HEADLINES [click on headline to view story]:

Rice exports up

EGAT resists privatization

PTT petrol stations will sell Thai fruit wine and liquors

Leading banker warns of widening gap between rich and poor

Rice exports up

Thailand’s rice exports in 2002 reached about 7.2 million tons, beating the government’s target. The figures were slightly below last year’s record because the country lost some market share to India, but Nigeria is expected to continue to be Thailand’s top rice buyer.

Somboon Pathaichant, manager at the Thai Rice Exporters’ Association, said, “Thailand’s rice exports for the year 2002 are lower than in 2001 due to fierce competition from other exporters, notably India.”

In the early part of 2002 the Thai government forecast the nation’s rice exports at 7 million tons. The figure was down slightly from 7.5 million tons the year before. India emerged as a major international rice supplier last year and overtook Vietnam as the world’s number-two rice exporter.

Exporters say the top five buyers of Thai rice in 2002 were Nigeria, Indonesia, Senegal, Iran and South Africa.

EGAT resists privatization

EAGT disagrees with the government’s plans to proceed with the privatization of the state-owned Electricity Generating Authority of Thailand (EGAT). EGAT’s governor views the plan as a threat to the success of the multilateral Asia Grid Project.

EGAT Governor Sithiporn Rattanophas recently told Energy Minister Pongthep Thepkanchana that the Asia Grid Project involves investments from 8 countries in a number of power-generation projects, including the construction of the US$6 billion Salween Dam along the Thailand-Burma border. He said this means it is vital to retain EGAT as a state-owned entity because of its assets.

EGAT’s enviable assets can be used to obtain funds from international investors and lenders such as the World Bank. But EGAT would lose its attraction if it were broken up into smaller entities as is part of the privatization scheme.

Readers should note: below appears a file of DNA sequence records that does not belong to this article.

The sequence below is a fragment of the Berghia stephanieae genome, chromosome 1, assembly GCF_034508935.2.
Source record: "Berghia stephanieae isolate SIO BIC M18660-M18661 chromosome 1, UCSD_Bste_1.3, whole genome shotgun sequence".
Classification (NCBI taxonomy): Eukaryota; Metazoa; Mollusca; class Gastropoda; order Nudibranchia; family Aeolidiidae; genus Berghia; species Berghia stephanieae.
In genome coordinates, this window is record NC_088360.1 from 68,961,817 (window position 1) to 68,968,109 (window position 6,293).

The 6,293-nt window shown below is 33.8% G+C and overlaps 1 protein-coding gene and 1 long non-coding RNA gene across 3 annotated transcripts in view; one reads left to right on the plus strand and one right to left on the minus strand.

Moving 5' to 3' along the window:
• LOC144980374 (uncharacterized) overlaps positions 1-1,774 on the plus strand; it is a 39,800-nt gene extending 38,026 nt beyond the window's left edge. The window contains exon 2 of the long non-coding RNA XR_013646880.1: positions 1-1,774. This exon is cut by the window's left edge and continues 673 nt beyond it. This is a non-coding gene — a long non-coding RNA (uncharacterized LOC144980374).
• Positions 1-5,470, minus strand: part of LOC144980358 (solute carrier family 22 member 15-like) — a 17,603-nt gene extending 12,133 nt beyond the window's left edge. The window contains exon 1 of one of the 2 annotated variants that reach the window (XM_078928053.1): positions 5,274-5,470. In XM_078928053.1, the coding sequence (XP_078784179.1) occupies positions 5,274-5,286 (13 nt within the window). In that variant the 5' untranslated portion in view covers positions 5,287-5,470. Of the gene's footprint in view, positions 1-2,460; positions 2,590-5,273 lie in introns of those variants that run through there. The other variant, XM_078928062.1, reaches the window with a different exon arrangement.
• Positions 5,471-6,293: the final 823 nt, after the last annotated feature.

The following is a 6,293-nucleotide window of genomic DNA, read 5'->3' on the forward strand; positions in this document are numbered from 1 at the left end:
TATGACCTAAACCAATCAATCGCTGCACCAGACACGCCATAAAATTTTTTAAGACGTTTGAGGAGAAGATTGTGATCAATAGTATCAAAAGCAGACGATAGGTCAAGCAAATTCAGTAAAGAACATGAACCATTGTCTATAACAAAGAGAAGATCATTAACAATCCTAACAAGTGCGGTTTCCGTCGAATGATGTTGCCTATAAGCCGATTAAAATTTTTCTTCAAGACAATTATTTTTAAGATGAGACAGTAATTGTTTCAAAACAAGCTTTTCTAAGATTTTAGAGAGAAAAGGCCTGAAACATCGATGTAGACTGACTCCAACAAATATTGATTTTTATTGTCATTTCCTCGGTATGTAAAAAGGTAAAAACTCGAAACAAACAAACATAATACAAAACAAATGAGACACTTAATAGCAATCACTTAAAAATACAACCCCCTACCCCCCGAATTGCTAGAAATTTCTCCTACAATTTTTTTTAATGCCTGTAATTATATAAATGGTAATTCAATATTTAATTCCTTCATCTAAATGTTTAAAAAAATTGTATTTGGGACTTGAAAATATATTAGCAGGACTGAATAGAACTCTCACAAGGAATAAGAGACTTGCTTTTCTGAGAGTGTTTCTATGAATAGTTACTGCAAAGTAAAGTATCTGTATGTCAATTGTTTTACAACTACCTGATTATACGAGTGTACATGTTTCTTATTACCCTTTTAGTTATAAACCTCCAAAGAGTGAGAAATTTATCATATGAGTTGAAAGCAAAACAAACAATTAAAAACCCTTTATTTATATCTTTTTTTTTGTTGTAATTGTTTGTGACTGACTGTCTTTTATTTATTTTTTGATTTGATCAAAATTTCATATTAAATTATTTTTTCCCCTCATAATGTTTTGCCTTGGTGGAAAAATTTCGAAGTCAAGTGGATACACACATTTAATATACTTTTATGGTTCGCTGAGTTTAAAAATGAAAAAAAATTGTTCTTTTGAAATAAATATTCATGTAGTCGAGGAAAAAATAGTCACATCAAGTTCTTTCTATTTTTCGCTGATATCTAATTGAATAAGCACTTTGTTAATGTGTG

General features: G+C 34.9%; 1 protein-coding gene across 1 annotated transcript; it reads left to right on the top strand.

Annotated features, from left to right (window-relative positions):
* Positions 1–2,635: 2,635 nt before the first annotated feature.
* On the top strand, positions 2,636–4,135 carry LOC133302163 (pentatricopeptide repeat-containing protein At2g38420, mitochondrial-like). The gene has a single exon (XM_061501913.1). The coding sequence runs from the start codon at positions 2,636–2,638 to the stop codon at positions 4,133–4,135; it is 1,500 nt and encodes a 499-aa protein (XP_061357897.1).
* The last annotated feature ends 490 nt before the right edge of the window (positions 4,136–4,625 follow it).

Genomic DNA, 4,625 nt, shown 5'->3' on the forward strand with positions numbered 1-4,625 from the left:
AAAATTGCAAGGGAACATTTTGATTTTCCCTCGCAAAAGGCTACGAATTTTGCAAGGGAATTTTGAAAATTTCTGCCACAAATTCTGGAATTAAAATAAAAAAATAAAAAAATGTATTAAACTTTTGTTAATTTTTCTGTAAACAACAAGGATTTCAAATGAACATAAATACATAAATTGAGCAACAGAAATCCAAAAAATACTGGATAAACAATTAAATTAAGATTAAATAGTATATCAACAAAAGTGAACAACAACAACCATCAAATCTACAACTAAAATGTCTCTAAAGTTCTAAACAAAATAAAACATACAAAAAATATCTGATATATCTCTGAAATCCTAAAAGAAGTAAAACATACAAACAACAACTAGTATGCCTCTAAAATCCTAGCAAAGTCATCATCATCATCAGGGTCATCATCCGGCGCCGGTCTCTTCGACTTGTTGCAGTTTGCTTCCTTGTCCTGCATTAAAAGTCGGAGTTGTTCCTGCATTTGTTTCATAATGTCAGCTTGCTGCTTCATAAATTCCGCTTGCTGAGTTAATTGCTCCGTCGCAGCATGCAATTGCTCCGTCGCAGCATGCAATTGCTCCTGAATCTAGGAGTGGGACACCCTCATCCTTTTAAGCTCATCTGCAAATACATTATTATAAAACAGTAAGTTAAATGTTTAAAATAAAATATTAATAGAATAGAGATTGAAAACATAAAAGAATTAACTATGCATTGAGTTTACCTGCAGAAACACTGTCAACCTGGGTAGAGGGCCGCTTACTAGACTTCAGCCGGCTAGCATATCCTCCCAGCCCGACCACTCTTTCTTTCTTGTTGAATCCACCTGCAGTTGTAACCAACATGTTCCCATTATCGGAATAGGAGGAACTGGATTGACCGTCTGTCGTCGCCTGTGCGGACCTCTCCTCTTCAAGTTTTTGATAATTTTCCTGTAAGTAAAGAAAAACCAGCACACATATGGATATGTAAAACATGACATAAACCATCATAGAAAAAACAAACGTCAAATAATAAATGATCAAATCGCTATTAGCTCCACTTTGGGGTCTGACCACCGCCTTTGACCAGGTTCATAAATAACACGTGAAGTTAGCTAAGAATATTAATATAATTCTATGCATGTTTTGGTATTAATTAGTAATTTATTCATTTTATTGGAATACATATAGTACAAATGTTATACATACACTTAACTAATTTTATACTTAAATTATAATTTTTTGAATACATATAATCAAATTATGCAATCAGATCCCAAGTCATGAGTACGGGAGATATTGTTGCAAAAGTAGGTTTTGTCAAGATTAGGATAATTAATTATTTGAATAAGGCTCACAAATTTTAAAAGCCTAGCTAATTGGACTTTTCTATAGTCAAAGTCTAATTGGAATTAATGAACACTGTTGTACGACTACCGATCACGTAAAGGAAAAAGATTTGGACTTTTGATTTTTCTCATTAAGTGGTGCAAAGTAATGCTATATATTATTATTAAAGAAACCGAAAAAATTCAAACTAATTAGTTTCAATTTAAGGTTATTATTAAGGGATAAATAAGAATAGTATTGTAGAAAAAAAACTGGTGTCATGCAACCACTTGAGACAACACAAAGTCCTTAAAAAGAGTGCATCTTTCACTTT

Other countries involved in the Asian Grid project include China, Burma, Vietnam, Laos, Cambodia, Singapore and Malaysia. Power generated from the Asia Grid project would be sold to these countries to meet future energy needs.

During the year 2002, electricity needs among the 8 countries were estimated at 50,000 megawatts.

A study indicates that this demand will increase to 100,000 megawatts by 2010, thus requiring more power-sector investments. EGAT feels it is in the best position among the ASEAN group to lead in these investments. (TNA)

PTT petrol stations will sell Thai fruit wine and liquors

In an effort to link up with the nationwide One Village, One Product scheme, Thailand’s largest gas and oil firm PTT has joined with a group of distillers of traditional liquor and fruit wines by offering to market their products in its gas stations.

PTT expects to set up 30 booths at various PTT service stations for selling the One Village, One Product merchandise by the end of January 2003.

At present here are about 1,000 producers of local liquors and fruit wine. Nationwide marketing and promotion of Thai wines could help reduce the annual 60 billion baht locals spend on imported wine and liquor.

PTT’s vice-president Apisit Rujikiatkamjorn said that the company has already started transforming four of its service stations in Chonburi, Chacheongsao, Bangkok, and Saraburi into prototype shops. Other products on sale at PTT’s service stations will include handicrafts, and traditional herbs.

Chaiyuth Visuthjitjai, representative of the local group of distillers, said the group has already asked the Department of Export Promotion to help market the local products and has asked Thai Airways International to include Thai liquor and wines on its in-flight shopping list.

The group also wants government assistance in research, development, and marketing. This would add value to the products and help to open markets overseas. (TNA)

Leading banker warns of widening gap between rich and poor

Bantoon Lamsum, president of Thai Farmers Bank Plc. said he has learned from a recent discussion with the Bank of Thailand (BOT) that the country’s international reserve has now increased to US$38 billion and this bodes well for the economy. But many people still face economic hardship while certain groups of people are extremely wealthy. He said this huge gap between the rich and the poor needs to be solved urgently.

Bantoon agreed that government and private companies must join forces to boost the economy, but should also try to prevent the repetition of a bubble economy.

Bantoon said the BOT continues to accelerate lending and expects a growth rate of 2% for the year 2003.

The bank is also stressing the importance of risk management. “Lending without paying attention to risk management will aggravate the public debt problem as could be witnessed in the past,” Bantoon said.

He said the non-performing loan problem has slightly improved, but not significantly because the economic recovery has not been felt in all sectors. Debt-restructuring needs to be done with regard to financial discipline. He projected interest rates will continue to stay low because liquidity in the banking system remains high. (TNA)